2. You know, sometimes you read something and you realize the extent to which you have been propagandized your whole life. This is such a moment, for me.

    “As you guys know, I think overpopulation, ie. the numbers the UN quotes are bullshit slathered in bullcrap. The giveaway is not only that the countries still reporting massive growth are those that are net receivers of international aid per-capita, but that they’re not countries who could count their own government functionaries and get the same count within a thousand two times in ten.”

    In all seriousness, I must tell you that it never in my life occurred to me that they might just be -lying-. I always assumed that the 6 billion, 9 billion number the UN quotes is the best they could do, and accurate to whatever margin of error they claim.

    I’m 61. That’s a really long time to just assume somebody that lies about everything else is telling the truth about one thing.

    Wow. What a concept.

    Thanks Sarah. I feel lighter now. ~:)

    • Well, it’s entirely possible they believe the numbers they generate. Because they believe their statistical model. If you believe the model, then you believe the statistical adjustments the model demands. The only way that doesn’t continue to work is if the model is SO bad that the correction factor has to keep changing (you know, like GoreBull Warming). If your model trends correctly, then your correction factor continues to give you an internally consistent (if WAY wrong) answer.

      But it certainly could be just plain ol’ fibbin’.

      • Yeah, they could be lying. And they -do- lie about literally everything else, from Israel to guns to GlowBall Warmening. And the lies change too. Sloppily.

        But I never even considered they might be lying about the global population, despite the fact that I -know- they’ve lied about literally everything else. The way the UN lies about firearms is amazingly stupid, for example. Not even good lying.

        But I believed the population number. What? Are you kidding me, brain? What the hell?!

        Just goes to show, all those UNICEF boxes at Halloween did the job. They tell you stuff when you’re little, it is really hard to break it.

        • Most of it’s probably based on individual countries overinflating their own population numbers. So it’s open to question just how actively involved the UN is in this particular misrepresentation.

        • They HAVE TO BE LYING about the population number, on purpose or not. There is no way any of those countries has an exact census.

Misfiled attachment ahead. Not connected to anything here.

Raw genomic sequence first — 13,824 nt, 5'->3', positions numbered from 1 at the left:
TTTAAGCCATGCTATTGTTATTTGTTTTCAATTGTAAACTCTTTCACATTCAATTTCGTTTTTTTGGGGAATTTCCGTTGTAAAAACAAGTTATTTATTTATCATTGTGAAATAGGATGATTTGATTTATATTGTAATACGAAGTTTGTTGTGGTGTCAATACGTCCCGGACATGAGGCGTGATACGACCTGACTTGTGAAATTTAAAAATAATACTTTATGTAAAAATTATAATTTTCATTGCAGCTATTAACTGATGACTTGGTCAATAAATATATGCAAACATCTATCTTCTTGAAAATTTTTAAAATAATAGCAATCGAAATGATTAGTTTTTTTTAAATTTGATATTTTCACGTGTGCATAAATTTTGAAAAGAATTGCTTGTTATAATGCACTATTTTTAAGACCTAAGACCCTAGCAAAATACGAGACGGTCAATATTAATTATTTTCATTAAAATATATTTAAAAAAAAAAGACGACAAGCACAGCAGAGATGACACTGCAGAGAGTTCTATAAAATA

And around 20 years ago there was a rumor coming out of Arab countries their births were plummeting. Women had got on the net and discovered… the rhythm method. Seriously.

          • For reference, from the horse itself:

          • So, yer sayin’ they’ve discovered that the more starving children a third-world-shithole can report to the U.N., the more “foreign aid” the boss-man can collect? Color me astonished.

            Tho I hadn’t really thought about it before as outright population fraud, so thanks for pointing it out.

            As to famines, for all practical purposes it’s a thing of the past; here’s a Handy Chart:

            https://www.economist.com/blogs/graphicdetail/2013/05/daily-chart-10

            Guessing the mid-century East Asia spike is mostly China’s Great Leap Backward, and the 1980s African spike is mostly the end of Rhodesia.

            • I was just thinking that the big ones in East Asia in the 50’s and 60’s was probably Mao’s Four Pests campaign, in which they exterminated sparrows on the grounds that sparrows ate grain — not realizing that sparrows ate enormous numbers of pests that actually did damage crops. The result was a severe shortage of food the following years.

              • I was thinking more of a series of wars where Communist-inspired revolutionary groups grabbed every male child over the age of 12 to use as cannon fodder, killed the village elders and sometimes destroyed entire villages that wouldn’t cooperate, and so on. Add in first the colonial powers opposing forces that would drive them from power (and later the US fighting communism) and the butchering of not just the intelligentsia, but often the merely literate after the revolutionaries took power and what had been the rice bowl countries of Southeast Asia became net importers of rice. This didn’t just affect Viet Nam, Laos, and Cambodia but the nations that had formerly gotten rice from them relatively cheaply.